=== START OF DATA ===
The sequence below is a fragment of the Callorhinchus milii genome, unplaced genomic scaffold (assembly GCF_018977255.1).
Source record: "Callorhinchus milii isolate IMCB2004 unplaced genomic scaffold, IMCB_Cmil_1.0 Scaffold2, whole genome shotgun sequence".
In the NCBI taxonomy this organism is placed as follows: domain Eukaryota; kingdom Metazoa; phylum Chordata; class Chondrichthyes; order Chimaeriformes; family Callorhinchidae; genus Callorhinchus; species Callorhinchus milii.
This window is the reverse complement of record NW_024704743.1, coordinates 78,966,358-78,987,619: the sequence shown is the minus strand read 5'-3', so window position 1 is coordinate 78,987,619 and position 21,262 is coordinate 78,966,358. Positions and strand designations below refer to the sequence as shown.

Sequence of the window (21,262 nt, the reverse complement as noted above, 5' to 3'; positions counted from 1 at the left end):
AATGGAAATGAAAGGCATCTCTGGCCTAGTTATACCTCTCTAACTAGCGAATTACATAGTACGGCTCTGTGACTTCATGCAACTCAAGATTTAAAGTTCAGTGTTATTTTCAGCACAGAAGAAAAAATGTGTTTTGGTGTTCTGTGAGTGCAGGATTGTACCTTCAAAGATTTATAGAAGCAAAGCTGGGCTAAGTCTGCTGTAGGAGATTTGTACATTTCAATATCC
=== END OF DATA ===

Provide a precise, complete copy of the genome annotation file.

The sequence below is a fragment of the Callorhinchus milii genome, unplaced genomic scaffold (assembly GCF_018977255.1).
Source record: "Callorhinchus milii isolate IMCB2004 unplaced genomic scaffold, IMCB_Cmil_1.0 Scaffold2, whole genome shotgun sequence".
In the NCBI taxonomy this organism is placed as follows: domain Eukaryota; kingdom Metazoa; phylum Chordata; class Chondrichthyes; order Chimaeriformes; family Callorhinchidae; genus Callorhinchus; species Callorhinchus milii.
This window is the reverse complement of record NW_024704743.1, coordinates 78,966,358-78,987,619: the sequence shown is the minus strand read 5'-3', so window position 1 is coordinate 78,987,619 and position 21,262 is coordinate 78,966,358. Positions and strand designations below refer to the sequence as shown.

Sequence of the window (21,262 nt, the reverse complement as noted above, 5' to 3'; positions counted from 1 at the left end):
AATGGAAATGAAAGGCATCTCTGGCCTAGTTATACCTCTCTAACTAGCGAATTACATAGTACGGCTCTGTGACTTCATGCAACTCAAGATTTAAAGTTCAGTGTTATTTTCAGCACAGAAGAAAAAATGTGTTTTGGTGTTCTGTGAGTGCAGGATTGTACCTTCAAAGATTTATAGAAGCAAAGCTGGGCTAAGTCTGCTGTAGGAGATTTGTACATTTCAATATCC